Most of Obelisk’s images of artwork don't include the frame. The majority of my sources for artwork imagery: museum archives, Google Art Project, WikiCommons, etc, default to frameless images, I assume because professional photography of 2d artworks usually happens when a painting is being refurbished or documented, behind the scenes, removed from their display frames. Shooting this way is much easier, and lends itself to a better image. You can often tell when an artwork was photographed in a frame that was later cropped out by the dark shadow running around the edges of the image, not to mention that frames often hide a centimeter or so around the edge of the artwork.
There’s more to the death of the frame than convenience. I suspect the frameless default reflects a contemporary bias towards the ‘pure’ presentation of art—that artwork is best seen in a white box, with no context and minimal framing, if any at all. Frames, specifically the giant gold ones that populate the premodern wings of every art museum ever, are ostentatious to the modern eye. Tacky. Gouche. A distraction from the photonic communication from the artist to the viewer, a tasteless wrapper of exclusivity and wealth.
I understand this bias, and feel it myself. I love looking at the smooth gradients of a Turner seascape or Velázquez’s trademark crimson in the disembodied void of a minimalist website. White background or charcoal gray, smooth, featureless, maybe a light drop shadow to lift images into dimensional space. No distractions. I've personally cropped out dozens of frames if not hundreds, cursing their intrusive shadows and delicately lightening image edges in a dubious attempt at digital restoration.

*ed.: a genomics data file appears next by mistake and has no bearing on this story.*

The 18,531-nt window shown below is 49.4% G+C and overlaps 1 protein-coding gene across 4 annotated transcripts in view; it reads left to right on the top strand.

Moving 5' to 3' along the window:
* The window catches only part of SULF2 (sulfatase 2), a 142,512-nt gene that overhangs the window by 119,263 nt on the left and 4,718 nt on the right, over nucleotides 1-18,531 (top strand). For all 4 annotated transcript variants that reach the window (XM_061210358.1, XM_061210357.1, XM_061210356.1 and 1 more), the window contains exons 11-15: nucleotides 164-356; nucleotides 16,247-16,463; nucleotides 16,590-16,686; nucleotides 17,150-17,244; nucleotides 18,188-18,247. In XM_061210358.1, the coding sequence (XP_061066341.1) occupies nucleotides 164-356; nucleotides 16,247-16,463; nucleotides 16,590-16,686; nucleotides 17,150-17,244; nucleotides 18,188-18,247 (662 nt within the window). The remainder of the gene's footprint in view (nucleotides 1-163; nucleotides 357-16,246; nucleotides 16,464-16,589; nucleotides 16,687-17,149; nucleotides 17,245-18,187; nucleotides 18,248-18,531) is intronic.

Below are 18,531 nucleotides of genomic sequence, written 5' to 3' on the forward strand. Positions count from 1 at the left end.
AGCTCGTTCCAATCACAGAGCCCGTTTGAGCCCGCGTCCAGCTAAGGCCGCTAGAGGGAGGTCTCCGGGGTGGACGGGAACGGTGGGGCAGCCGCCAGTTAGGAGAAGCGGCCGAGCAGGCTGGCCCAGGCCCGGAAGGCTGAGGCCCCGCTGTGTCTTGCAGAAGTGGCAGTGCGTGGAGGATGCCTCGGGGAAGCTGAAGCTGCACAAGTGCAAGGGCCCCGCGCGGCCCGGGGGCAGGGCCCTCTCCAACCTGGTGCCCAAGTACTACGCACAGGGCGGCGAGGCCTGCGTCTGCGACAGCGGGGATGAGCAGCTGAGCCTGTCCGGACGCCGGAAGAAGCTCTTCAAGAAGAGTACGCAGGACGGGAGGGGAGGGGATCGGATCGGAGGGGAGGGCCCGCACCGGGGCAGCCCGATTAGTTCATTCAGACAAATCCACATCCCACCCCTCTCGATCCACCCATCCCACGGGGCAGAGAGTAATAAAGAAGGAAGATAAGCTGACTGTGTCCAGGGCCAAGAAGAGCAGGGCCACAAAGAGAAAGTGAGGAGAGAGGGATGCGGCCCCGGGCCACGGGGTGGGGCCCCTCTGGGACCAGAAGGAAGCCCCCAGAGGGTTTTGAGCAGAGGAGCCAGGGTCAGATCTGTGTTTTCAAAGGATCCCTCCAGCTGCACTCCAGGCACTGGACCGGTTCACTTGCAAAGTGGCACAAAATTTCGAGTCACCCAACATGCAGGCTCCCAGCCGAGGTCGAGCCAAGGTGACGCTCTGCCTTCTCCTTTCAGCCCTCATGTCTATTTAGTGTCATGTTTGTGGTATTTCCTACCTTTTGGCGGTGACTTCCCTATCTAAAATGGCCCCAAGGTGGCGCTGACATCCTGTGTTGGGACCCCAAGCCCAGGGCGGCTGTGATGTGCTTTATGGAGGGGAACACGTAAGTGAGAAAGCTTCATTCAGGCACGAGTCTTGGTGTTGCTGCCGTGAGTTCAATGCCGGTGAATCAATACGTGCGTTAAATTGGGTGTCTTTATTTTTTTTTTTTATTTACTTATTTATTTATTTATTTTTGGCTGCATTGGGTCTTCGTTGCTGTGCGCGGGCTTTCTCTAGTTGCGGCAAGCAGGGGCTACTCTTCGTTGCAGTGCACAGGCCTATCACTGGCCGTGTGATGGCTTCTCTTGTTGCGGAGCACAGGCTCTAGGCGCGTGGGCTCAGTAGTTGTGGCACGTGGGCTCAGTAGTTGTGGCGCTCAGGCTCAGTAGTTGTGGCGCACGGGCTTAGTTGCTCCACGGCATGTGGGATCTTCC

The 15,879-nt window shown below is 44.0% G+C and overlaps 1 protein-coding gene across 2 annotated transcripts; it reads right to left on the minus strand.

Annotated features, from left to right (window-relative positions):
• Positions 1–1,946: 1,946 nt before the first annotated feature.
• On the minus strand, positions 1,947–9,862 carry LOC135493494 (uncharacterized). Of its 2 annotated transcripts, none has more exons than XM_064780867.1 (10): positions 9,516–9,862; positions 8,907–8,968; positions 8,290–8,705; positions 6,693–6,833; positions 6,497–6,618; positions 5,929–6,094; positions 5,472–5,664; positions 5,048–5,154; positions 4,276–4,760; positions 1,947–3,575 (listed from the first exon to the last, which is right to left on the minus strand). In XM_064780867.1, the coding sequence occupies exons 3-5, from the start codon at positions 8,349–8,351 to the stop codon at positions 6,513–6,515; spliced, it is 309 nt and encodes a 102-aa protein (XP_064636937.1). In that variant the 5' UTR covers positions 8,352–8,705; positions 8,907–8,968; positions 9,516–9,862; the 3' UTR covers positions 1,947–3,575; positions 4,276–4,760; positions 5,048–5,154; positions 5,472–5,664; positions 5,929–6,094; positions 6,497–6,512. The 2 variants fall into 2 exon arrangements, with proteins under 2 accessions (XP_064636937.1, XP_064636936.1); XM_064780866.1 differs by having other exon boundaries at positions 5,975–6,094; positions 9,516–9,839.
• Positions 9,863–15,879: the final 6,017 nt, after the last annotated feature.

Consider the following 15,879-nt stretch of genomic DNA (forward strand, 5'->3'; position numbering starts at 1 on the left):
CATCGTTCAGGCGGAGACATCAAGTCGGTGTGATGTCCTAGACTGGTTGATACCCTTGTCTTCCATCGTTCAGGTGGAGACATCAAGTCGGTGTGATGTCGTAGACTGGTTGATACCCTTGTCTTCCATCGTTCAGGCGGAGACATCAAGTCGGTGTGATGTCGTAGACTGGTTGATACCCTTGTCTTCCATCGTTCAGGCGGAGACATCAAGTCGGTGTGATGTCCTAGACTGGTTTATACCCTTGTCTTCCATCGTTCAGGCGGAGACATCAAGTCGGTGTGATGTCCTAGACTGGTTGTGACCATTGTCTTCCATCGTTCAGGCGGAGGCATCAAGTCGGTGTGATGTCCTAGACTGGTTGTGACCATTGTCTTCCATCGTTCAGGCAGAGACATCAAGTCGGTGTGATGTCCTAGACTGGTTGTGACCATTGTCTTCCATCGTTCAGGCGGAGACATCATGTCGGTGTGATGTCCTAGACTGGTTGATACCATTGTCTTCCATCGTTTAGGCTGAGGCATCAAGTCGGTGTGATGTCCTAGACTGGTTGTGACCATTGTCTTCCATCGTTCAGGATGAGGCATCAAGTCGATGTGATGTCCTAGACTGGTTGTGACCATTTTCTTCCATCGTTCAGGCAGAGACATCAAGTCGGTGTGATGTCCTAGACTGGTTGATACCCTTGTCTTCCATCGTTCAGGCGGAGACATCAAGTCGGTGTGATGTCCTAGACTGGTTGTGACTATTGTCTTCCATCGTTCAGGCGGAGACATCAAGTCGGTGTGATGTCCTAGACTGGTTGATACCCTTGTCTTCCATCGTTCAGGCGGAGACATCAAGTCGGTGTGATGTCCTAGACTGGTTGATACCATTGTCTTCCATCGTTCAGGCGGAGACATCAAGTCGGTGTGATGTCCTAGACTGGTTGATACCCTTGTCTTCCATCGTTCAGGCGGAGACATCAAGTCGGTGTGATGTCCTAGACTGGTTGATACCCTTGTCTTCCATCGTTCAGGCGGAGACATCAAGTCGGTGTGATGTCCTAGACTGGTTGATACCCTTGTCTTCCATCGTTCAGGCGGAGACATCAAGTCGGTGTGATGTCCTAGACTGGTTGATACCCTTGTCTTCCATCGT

This is, of course, a tragedy. For centuries framing has been a fascinating and deep discipline with its own fashions, trends, techniques and philosophies. It is the art that art lives in, the clothes the paintings wear. The style and craft of a painting’s frame holds invaluable information about how the culture that owns the art, thinks about it. For example, the simple, somber portraits of 17th century puritans were framed in simple black wood, a direct rejection of the flamboyant gilded filigree that wreathed the icons of Roman Catholic saints. Frames are a dialog happening in parallel to the artwork.
I hope, someday, to dig deeply into the history of framing artwork, but until then, I recommend visiting the brilliant and impossibility deep rabbit hole that is The Frame Blog, a long-running blog and research partnership between historian and archivist Lynn Roberts and the National Gallery of London. Incredible stuff, definitely check it out. And below, you can find those rare selections of the Obelisk library that have retained their frames, from the beaded and columned mounting of the Fiesole Altarpiece to Florine Stettheimer’s trumploi curtains pulled back to reveal the scene, to a Frida Khalo self-portrait ringed with mirrors that confront the viewer with their own gaze—these frames are often incorporated into the artwork to the point where they are inseparable.
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Reed Enger, "Framed Artwork, Where did all the frames go?," in Obelisk Art History, Published July 13, 2022; last modified November 08, 2022, http://arthistoryproject.com/subjects/frames/.